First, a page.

Outstretched Arms of Love: Day One, Ash Wednesday

In this Lenten series I would like to invite you to consider Jesus’ “outstretched arms of love” toward all who followed him as disciples, seeking to emulate his life, self-sacrifice, and humble service to others. Today we will reflect on one distinct time and way Jesus stretched out his arms of love to all who beheld his glory, believed his message, belonged as his disciples, and sought to become more and more like his image and with more of their true identity in Christ Alone.

Read Genesis 3:19 and Luke 2:1-7

Today is Ash Wednesday, when in many Christian churches pilgrims gather to worship and repent of their sins, being reminded once more of their mortality. Typically, there is a time to come forward to have ashes placed on the forehead, often in the sign of the cross. The minister will recite one of two phrases, depending on the denominational setting. “Remember that you are dust, and to dust you shall return” which is taken from Genesis 3:19 on the heels of Adam and Eve’s fall to the temptation of the enemy.  Another option is “Repent and believe in the Gospel” from Mark 1:14, making explicit (repent and believe) what is implied (own your mortality and acknowledge your need to trust Christ for your salvation) in the first spoken words.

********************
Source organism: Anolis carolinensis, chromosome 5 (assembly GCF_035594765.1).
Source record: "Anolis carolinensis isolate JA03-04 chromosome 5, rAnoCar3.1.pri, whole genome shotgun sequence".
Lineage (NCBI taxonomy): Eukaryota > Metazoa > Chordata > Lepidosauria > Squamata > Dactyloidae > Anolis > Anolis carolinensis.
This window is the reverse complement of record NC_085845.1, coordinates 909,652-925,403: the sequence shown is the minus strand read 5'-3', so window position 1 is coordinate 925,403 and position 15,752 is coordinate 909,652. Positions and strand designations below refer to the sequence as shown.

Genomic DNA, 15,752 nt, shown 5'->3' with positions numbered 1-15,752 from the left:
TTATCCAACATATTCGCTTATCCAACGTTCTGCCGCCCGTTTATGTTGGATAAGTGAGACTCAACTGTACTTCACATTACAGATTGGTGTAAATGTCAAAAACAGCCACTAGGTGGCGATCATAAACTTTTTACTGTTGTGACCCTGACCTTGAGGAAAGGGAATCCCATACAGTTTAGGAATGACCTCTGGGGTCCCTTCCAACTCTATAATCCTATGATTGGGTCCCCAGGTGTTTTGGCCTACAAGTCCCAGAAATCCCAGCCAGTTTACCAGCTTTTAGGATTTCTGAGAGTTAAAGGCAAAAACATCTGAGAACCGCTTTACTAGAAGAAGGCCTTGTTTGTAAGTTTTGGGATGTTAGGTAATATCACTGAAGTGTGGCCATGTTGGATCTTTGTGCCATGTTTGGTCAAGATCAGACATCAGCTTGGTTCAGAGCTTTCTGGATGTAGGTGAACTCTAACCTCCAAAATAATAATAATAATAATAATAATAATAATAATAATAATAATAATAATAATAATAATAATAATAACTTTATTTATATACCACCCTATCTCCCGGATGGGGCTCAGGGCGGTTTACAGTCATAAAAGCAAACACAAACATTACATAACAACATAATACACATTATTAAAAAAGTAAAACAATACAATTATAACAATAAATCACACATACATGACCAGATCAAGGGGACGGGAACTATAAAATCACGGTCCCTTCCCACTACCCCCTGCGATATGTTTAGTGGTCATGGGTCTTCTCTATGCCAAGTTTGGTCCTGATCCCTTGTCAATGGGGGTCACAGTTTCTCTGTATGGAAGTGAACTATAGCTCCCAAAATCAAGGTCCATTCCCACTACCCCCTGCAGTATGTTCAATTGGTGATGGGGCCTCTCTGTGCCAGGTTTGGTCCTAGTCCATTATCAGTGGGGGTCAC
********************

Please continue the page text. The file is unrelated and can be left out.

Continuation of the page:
Either way, the words spoken from Scripture upon receiving the ashes are reminders of our mortality, and our corresponding need to repent of our sinfulness and submit to the truths of the Gospel. It’s a fitting way to enter Lent, as we usher in a season dedicated to the renewal of our souls. The ashes placed on foreheads are burned from the previous year’s palm branches from Palm Sunday worship. As we approach Holy Week and prepare our hearts for Easter, the symbolism of today is poignant.

We fast today in remembrance of our sinful mortality (from ashes to ashes, dust to dust), as we prepare our hearts for the feast of the Gospel of Easter and the hope of resurrection life for all eternity. We fast today in order to embrace the suffering our Lord assumed in our behalf by his immortality, his incarnation, and his infinite love for all.

When we turn to Luke 2, we are reminded of the miraculous and holy birth of our Lord Jesus. Here in the sawdust manger, the immortal One is born into this world as our Savior. Jesus’ new place in this world is all a part of God’s magnificent plan for our redemption. Because of Jesus’ arrival into actual time and space on planet earth, his Advent and Incarnation are gifts we treasure deeply. This dramatic symbol of God’s infinite love for his beloved children is representative of his willingness to become familiar with our status as human beings for a season. God became man…the infinite joined the finite…heaven came down to earth…and Jesus showed us the way home to the heart of God.

In the lowly manger, humbly born, Jesus was welcomed with the open arms of love from his mother Mary, father Joseph, and the entire universe now rejoices.  Behold his dusty birthplace as you believe the Gospel once more. Know with certainty that you belong to the family of God, and become today a repentant mortal, fully aware of your sinfulness, and your desperate need for a hope-filled Savior.


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